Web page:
And specifically, a North Koreans who cannot afford a car at $17,000 today will still cannot afford a Japnese car at $17,000 after yen has been devalued by some 4 times to 360 yen per dollar. Therefore, those who think it is a very good thing for Japan if China raises the value of its RMB are in for a very rude shock! China has raised the value of its yuan for some 25% from 2007. In that time the Japnese economy has gone down and not up. Therefore, if China continues to raise the value of its yuan, the Japnese economy will only continue to go down.  In the end, Abenomics will wipe out the government debt by foisting it on the Japnese people.  But he will also bring economic devastation to the Japnese people, especially to those on fixed incomes.   



hot rolled steal plate $706

April 11, 2013 at 02:30

The country's debt had a double whammy of inflation [brain freeze - interest] and a rising currency.

April 10, 2013 at 15:26

James, I think you hit the nail on the head. Let me explain long-windedly. I noticed someone coming to my house as I glanced out the window this morning. It was the gas meter reader. I started thinking, I haven't seen a meter-reader for the gas, electricity or water for years. It dawned on me the meters sent my usage through the internet. I went outside to ask what the problem was. She replied I hadn't used gas for months and wanted to check if my meter was broken. There were no longer any meter readers.

Technology had brought about increased productivity. Moore's law of transistor counts of semiconductor doubling every eighteen months [now every thirty-six months] increased productivity throughout the world. In some countries more so. Nagging unemployment will be around due to rapidly rising productivity. In Japan vis-à-vis the rest of the world, productivity should be higher as the reason for the stubbornness of the high yen relative to other major currency. Yet the figures for the comparative productivity places Japan around about the 20th highest in the world. However this does not take into account of factories in Mexico, China, Malaysia and many other countries. Repatriated profits kept the yen strong relative to the euro and the dollar. Japan's productivity was much higher than the economist's.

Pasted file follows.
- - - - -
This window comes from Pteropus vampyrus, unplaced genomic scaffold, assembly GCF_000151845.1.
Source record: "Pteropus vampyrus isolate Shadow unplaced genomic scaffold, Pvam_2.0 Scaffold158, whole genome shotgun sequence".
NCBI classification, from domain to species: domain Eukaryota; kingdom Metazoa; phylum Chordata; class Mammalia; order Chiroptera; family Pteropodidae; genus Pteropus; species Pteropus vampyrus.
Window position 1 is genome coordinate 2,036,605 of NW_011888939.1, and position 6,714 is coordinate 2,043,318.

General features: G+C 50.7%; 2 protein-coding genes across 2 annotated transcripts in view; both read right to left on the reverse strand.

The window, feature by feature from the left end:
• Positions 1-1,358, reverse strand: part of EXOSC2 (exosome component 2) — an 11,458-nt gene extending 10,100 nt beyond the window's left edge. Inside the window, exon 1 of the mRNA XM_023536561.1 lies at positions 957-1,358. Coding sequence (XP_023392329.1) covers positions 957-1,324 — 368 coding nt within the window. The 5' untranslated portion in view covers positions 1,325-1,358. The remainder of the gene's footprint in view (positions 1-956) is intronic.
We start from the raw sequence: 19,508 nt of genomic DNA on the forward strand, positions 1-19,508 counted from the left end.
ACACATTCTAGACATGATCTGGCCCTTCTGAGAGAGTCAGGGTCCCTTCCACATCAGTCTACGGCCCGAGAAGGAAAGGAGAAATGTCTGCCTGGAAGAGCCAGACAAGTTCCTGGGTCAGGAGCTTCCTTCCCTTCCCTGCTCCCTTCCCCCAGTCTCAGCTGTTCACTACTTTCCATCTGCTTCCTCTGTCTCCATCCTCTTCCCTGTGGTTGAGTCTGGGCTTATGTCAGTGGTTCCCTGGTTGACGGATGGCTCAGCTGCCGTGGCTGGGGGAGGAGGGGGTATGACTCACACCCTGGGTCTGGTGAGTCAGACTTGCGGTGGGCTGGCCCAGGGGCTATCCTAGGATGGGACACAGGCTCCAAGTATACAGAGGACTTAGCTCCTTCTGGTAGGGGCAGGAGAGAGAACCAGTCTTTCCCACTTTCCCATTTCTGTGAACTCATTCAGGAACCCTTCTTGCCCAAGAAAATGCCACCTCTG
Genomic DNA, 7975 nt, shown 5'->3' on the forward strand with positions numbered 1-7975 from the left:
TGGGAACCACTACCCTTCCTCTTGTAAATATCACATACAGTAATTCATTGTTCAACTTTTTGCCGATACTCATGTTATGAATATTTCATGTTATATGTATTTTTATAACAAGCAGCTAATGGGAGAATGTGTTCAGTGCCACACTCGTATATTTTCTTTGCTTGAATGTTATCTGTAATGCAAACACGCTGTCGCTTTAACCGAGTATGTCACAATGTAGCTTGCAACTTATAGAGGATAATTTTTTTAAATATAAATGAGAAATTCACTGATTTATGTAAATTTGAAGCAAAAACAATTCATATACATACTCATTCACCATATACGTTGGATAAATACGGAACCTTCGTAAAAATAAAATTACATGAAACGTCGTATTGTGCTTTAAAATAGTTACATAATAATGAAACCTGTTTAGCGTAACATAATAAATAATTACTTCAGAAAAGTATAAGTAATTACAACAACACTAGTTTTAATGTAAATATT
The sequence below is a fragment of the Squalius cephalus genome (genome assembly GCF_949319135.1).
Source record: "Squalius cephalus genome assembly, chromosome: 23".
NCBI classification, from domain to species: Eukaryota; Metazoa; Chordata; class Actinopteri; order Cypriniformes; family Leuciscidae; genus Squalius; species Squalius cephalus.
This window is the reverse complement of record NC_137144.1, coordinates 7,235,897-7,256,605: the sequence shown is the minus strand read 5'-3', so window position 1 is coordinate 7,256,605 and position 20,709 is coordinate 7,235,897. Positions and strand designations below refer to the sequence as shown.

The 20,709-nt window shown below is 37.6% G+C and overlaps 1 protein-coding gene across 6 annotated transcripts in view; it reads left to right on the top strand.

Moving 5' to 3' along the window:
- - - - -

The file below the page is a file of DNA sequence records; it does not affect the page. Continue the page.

The country's debt had a double whammy of inflation and a rising currency .Japan's overall productivity was unbalanced. Japan's overseas factories became so much more profitable than at home. Even though there was rising productivity, the rise could not cover the low cost of manufacturing in low wage countries. And Japan's overseas factories were profitable due to having a higher productivity compared to the rest of the world.